(The sunlight shining through the trees at the alter to Fujiwara no Kamatari at the top of the mountain behind Tansan Shrine.)
I have been struggling with a cold for more than three weeks now, but didn’t let it keep me from travelled to Nara last weekend or from doing a spot of hiking through the mountains, as evidenced by the photograph above. Unfortunately, that wasn’t conducive to the cold becoming better.
It might have been the physical exertion that exacerbated the cold, but oh, how many ways of seeing the same facts there are! When I met my Nô performance teacher (aka sensei) yesterday, he said that it was probably the spirit of Fujiwara no Kamatari. When I visited his grave in Nara, had I performed the mantras and mudras that sensei had taught me? Of course I hadn’t although I had made a polite bow at his alter. But having not prayed correctly for his spirit, the spirit was unhappy with me. So said sensei.
Sigh. Nevermind that Fujiwara no Kamatari (614 – 669) was the first Fujiwara in what would become the aristocratic family closest to the imperial throne for centuries and lived more than a century before Kūkai (774 – 835), who introduced the Shingon form of esoteric Buddhism the mudras and mantras I know come from. Also, nevermind that Kamatari held the position of Jingi no Haku (Shinto ritualist) at the court and opposed the official adoption of Buddhism by Emperor Shōtoku and the Soga clan.
But what’s interesting about Kamatari is his (somewhat weak) connection to Nô through his contemporary Hata no Kawakatsu. First, a little more about Kamatari: to keep Buddhism from entering Japan, Kamatari fought the Soga clan. In the process of this fight, Kamatari probably had a role in banishing another close ally to Emperor Shōtoku, namely Hata no Kawakatsu.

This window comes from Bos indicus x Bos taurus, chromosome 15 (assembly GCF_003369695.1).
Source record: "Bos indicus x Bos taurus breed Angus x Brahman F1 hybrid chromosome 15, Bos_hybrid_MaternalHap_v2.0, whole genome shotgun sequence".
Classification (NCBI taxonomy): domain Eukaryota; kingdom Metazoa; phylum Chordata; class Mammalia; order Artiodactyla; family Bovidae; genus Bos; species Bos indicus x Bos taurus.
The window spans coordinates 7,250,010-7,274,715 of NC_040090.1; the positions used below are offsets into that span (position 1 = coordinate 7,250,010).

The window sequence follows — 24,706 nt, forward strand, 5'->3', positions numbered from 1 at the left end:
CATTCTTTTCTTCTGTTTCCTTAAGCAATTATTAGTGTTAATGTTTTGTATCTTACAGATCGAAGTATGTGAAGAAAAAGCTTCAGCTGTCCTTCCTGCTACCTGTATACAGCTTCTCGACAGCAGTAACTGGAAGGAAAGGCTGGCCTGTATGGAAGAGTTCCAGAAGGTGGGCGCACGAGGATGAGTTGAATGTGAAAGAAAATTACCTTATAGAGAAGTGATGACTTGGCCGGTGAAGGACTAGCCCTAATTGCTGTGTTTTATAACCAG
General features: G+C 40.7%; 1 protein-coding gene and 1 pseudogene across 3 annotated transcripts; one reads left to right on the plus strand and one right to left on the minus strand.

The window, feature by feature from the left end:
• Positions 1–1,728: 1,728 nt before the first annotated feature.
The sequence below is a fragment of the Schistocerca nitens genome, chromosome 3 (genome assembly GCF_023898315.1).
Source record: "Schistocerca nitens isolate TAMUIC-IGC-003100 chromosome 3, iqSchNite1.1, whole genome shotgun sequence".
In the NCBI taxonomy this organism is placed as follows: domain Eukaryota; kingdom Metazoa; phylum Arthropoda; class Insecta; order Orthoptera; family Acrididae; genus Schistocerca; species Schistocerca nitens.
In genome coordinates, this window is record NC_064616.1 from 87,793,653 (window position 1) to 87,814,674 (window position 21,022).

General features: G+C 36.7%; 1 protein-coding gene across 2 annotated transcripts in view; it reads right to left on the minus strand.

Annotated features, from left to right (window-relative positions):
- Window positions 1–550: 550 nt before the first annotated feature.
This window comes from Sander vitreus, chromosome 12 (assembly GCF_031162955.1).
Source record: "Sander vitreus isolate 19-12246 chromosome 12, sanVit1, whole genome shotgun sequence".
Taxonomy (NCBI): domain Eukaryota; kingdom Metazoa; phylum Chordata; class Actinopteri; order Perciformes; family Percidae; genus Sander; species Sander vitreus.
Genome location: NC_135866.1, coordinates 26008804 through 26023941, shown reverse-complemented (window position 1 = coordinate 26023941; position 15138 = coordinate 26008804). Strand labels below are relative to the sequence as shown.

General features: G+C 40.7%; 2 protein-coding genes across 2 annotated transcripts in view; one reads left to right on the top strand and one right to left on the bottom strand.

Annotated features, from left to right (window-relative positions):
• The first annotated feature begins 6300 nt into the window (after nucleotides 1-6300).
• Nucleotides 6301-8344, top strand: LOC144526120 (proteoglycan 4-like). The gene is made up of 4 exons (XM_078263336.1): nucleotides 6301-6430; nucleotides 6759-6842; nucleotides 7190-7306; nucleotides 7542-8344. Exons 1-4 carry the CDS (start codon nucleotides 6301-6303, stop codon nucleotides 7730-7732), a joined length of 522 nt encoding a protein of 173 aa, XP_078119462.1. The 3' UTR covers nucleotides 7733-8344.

Hata no Kawakatsu is fascinating because of his role before being banished. He was supposedly the creator of kagura (Shinto dances), and Zeami, the great Nô actor, playwright, and theorist that brough Nô to its full blossoming around the turn of the 14th century, claims Hata no Kawakatsu as his ancestor. As the creator of kagura, Kawakatsu made 66 performances to be performed using 66 masks that Emperor Shōtoku created. These were debuted at the imperial palace and have been performed thereafter at shrines throughout Japan. After he was banished, Kawakatsu left court in a dugout boat, which brought him to Harima province, where he was worshiped as a violent god.
Zeami tells this story in his text Fūshikaden (風姿花伝) along with two other origin myths for Nô, one Shinto, one Buddhist. Zeami could simultaneously see multiple explanations for the origin of Nô. Why shouldn’t I believe multiple reasons for the length of my struggle with this cold? Why shouldn’t I believe the spirit of Fujiwara no Kamatari is showing his displeasure? The reason for such displeasure could even be because I am vaguely connected to his enemy, Hata no Kawakatsu, through my enthusiastic engagement with Nô! It makes for a good story, in any case. Haha!
(Historical note: After Emperor Shōtoku’s death and the defeat of the Soga clan, Fujiwara no Kamatari contributed to writing the Taika Reforms, which were established by Emperor Kōtoku.)